The ceremony included remarks from guest speaker Rear Admiral Miriam Lafferty of the U.S. Coast Guard.
American Legion Post 115 brought together veterans and their families to honor and mourn U.S. military members who died while serving in the United States Armed Forces.
"It's very important that we have this service and remember those that did give the ultimate sacrifice for this country," U.S. veteran Baxter Shelton, who served in the U.S. Air Force, said. "And without them, where would we be today? And no, we wouldn't be free. Freedom is not free."
Shelton was joined by his friend Grey Clarke, a U.S. Army veteran, who remembered multiple veterans who died in service including his uncle.
"He was in World War II," Clarke said. "He got shot three times."
Despite the rain, hundreds stood in silence and solidarity for those gone too soon.
1. WHAT IS THE OFFICIAL PURPOSE OF MEMORIAL DAY?
It’s a day of reflection and remembrance of those who died while serving in the U.S. military, according to the Congressional Research Service. The holiday is observed in part by the National Moment of Remembrance, which encourages all Americans to pause at 3 p.m. for a moment of silence.
2. WHAT ARE THE HOLIDAY'S ORIGINS?
The holiday stems from the American Civil War, which killed more than 600,000 service members — both Union and Confederate — between 1861 and 1865.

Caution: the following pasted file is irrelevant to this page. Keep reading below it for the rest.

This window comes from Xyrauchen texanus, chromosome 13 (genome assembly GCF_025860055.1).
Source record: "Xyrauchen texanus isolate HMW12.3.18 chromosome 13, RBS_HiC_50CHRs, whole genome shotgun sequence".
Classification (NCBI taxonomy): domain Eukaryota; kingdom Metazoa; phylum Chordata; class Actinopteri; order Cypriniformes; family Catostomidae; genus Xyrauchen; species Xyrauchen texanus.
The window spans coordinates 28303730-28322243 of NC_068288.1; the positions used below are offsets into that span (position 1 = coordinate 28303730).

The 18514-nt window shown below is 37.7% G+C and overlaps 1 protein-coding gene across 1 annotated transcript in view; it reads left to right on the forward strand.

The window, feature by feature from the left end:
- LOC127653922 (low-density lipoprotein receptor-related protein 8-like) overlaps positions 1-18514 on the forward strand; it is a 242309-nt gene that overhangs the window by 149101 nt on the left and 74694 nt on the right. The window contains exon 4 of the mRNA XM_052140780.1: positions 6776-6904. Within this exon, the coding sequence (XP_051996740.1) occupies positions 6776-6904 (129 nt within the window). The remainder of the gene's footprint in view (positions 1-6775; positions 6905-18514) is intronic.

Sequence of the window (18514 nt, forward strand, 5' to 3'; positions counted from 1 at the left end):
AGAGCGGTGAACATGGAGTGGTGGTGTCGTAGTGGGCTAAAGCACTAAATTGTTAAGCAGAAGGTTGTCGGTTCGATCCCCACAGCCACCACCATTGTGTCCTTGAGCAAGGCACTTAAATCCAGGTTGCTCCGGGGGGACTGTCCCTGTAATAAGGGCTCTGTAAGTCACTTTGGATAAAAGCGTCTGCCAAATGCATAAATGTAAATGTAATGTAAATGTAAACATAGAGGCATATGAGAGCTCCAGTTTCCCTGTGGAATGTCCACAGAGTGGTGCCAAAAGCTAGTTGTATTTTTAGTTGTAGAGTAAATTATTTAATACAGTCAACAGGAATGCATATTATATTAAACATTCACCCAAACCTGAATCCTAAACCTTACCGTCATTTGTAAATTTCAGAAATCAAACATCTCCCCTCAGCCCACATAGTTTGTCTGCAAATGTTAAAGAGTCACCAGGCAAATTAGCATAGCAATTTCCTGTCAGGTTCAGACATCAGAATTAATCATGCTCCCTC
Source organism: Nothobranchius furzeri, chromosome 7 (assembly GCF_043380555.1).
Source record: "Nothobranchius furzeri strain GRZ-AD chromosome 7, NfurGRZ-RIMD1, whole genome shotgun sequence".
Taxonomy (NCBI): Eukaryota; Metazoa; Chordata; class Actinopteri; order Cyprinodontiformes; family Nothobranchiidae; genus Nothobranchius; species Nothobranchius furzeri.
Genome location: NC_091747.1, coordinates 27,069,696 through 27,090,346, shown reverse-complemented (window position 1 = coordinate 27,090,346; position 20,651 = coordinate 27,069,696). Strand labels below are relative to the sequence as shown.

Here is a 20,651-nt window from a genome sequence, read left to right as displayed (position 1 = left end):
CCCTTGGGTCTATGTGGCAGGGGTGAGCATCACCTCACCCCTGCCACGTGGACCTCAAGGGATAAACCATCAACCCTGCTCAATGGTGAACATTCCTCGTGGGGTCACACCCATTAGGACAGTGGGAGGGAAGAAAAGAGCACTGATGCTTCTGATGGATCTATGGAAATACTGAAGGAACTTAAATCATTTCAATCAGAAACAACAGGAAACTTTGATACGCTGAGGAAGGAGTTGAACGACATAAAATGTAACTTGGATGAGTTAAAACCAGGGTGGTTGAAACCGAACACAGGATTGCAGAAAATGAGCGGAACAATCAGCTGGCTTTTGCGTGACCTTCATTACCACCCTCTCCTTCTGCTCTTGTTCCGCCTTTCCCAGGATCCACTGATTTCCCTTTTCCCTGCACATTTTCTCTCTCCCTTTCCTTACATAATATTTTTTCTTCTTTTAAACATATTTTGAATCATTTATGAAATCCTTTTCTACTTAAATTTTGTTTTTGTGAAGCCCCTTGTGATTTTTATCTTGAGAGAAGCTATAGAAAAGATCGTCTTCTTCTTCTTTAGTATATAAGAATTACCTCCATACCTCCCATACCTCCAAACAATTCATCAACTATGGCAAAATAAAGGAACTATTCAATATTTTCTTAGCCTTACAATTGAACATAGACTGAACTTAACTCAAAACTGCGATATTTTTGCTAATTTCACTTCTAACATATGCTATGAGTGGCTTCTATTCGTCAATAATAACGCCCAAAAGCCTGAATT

There’s little controversy over the first national observance of what was then called Decoration Day. It occurred May 30, 1868, after an organization of Union veterans called for decorating war graves with flowers, which were in bloom.
The practice was already widespread on a local level. Waterloo, New York, began a formal observance on May 5, 1866, and was later proclaimed to be the holiday's birthplace.
Yet Boalsburg, Pennsylvania, traced its first observance to October 1864, according to the Library of Congress. And women in some Confederate states were decorating graves before the war’s end.
But David Blight, a Yale history professor, points to May 1, 1865, when as many as 10,000 people, many of them Black, held a parade, heard speeches and dedicated the graves of Union dead in Charleston, South Carolina.
Flashpoint is a weekly in-depth look at politics in Charlotte, North Carolina, South Carolina, and beyond with host Ben Thompson. Listen to the podcast weekly.
SUBSCRIBE: Apple Podcasts || Spotify || Stitcher || Google Podcasts
Wake Up Charlotte To Go is a daily news and weather podcast you can listen to so you can start your day with the team at Wake Up Charlotte.
SUBSCRIBE: Apple Podcasts || Spotify || Stitcher || TuneIn || Google Podcasts
All of WCNC Charlotte's podcasts are free and available for both streaming and download. You can listen now on Android, iPhone, Amazon, and other internet-connected devices. Join us from North Carolina, South Carolina, or on the go anywhere.